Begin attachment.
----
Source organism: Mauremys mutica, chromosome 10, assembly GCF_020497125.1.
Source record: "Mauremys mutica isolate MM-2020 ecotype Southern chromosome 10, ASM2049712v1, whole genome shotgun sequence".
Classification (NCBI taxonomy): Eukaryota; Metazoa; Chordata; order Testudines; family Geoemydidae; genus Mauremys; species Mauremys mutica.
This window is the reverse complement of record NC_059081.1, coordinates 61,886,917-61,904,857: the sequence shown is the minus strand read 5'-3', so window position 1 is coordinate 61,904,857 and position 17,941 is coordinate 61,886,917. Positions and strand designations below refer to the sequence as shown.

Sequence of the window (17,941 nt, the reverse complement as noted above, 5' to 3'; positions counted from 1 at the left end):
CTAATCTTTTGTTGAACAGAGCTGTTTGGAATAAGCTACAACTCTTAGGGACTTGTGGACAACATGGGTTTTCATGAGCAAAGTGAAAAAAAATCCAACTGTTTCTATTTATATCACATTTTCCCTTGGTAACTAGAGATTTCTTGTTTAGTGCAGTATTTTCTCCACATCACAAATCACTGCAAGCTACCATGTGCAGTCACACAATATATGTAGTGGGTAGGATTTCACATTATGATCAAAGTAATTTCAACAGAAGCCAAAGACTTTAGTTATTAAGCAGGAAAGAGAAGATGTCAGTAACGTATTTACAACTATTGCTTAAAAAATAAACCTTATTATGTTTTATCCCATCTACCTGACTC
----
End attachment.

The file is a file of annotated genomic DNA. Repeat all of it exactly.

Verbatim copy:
Source organism: Mauremys mutica, chromosome 10, assembly GCF_020497125.1.
Source record: "Mauremys mutica isolate MM-2020 ecotype Southern chromosome 10, ASM2049712v1, whole genome shotgun sequence".
Classification (NCBI taxonomy): Eukaryota; Metazoa; Chordata; order Testudines; family Geoemydidae; genus Mauremys; species Mauremys mutica.
This window is the reverse complement of record NC_059081.1, coordinates 61,886,917-61,904,857: the sequence shown is the minus strand read 5'-3', so window position 1 is coordinate 61,904,857 and position 17,941 is coordinate 61,886,917. Positions and strand designations below refer to the sequence as shown.

Sequence of the window (17,941 nt, the reverse complement as noted above, 5' to 3'; positions counted from 1 at the left end):
CTAATCTTTTGTTGAACAGAGCTGTTTGGAATAAGCTACAACTCTTAGGGACTTGTGGACAACATGGGTTTTCATGAGCAAAGTGAAAAAAAATCCAACTGTTTCTATTTATATCACATTTTCCCTTGGTAACTAGAGATTTCTTGTTTAGTGCAGTATTTTCTCCACATCACAAATCACTGCAAGCTACCATGTGCAGTCACACAATATATGTAGTGGGTAGGATTTCACATTATGATCAAAGTAATTTCAACAGAAGCCAAAGACTTTAGTTATTAAGCAGGAAAGAGAAGATGTCAGTAACGTATTTACAACTATTGCTTAAAAAATAAACCTTATTATGTTTTATCCCATCTACCTGACTC